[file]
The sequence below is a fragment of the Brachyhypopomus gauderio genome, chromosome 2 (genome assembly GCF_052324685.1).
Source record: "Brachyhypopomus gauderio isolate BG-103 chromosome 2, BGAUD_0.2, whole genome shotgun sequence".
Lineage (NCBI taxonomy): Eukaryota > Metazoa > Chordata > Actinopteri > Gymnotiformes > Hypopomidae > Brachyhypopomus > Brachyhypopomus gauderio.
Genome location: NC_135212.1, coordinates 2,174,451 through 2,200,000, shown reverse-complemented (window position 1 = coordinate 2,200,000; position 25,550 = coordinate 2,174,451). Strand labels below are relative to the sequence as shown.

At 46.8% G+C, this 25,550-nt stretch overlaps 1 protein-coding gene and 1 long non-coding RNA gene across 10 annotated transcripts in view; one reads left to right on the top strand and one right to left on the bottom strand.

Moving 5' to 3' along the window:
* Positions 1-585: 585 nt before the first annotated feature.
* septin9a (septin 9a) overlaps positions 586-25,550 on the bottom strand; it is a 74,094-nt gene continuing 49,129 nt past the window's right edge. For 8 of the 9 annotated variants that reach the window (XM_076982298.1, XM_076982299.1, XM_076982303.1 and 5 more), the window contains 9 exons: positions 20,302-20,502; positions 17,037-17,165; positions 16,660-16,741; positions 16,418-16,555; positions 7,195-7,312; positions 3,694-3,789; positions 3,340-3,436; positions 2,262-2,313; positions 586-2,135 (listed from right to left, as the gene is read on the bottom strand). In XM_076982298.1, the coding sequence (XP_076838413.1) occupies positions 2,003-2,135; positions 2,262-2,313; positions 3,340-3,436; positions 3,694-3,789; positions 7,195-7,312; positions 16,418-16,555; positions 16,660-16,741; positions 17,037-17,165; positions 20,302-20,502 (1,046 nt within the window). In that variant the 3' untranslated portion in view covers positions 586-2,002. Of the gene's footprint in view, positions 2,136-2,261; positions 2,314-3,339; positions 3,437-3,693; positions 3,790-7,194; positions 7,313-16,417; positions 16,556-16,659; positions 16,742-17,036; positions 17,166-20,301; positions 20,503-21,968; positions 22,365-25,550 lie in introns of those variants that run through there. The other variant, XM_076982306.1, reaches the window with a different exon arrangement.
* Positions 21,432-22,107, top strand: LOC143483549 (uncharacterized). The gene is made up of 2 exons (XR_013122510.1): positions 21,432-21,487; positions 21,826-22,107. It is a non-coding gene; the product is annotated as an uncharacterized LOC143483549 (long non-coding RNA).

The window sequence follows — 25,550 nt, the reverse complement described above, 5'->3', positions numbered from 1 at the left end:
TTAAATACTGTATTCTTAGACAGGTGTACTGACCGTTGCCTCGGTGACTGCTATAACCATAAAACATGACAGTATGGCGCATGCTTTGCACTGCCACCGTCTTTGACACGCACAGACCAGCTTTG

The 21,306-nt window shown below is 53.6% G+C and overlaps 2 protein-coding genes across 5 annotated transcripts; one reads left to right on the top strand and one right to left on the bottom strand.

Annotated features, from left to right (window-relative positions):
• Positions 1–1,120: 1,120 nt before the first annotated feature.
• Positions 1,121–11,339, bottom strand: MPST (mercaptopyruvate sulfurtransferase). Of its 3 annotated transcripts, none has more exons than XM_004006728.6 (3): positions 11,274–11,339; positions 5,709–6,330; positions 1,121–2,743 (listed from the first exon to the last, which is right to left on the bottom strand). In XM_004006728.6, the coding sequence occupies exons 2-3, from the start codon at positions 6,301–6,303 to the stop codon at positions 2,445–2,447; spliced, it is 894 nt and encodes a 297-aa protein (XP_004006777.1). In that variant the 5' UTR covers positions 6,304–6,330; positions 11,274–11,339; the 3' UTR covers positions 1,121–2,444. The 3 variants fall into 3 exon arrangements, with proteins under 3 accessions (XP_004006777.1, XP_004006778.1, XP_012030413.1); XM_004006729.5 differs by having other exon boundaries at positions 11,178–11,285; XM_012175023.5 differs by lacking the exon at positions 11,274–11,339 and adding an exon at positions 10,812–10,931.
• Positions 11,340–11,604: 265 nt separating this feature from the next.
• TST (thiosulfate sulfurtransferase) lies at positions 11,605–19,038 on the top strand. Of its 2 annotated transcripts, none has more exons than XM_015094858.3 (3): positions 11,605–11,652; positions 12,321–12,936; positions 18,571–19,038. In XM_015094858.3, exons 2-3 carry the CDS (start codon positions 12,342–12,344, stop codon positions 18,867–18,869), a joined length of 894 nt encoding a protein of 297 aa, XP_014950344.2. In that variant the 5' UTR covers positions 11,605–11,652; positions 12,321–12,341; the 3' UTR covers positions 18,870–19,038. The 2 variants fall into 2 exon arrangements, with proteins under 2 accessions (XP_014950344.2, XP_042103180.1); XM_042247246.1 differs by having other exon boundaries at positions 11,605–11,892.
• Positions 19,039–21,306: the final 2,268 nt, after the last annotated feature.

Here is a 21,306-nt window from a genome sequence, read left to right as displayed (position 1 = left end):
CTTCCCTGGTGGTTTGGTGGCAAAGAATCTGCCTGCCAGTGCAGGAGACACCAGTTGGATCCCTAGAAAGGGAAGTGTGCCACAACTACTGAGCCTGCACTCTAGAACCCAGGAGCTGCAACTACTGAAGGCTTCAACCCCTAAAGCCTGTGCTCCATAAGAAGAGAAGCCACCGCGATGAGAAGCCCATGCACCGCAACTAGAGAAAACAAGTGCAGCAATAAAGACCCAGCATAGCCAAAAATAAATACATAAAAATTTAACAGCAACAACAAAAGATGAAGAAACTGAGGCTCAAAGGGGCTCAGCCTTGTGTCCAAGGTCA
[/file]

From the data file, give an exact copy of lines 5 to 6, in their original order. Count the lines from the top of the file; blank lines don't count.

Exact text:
At 46.8% G+C, this 25,550-nt stretch overlaps 1 protein-coding gene and 1 long non-coding RNA gene across 10 annotated transcripts in view; one reads left to right on the top strand and one right to left on the bottom strand.

Moving 5' to 3' along the window: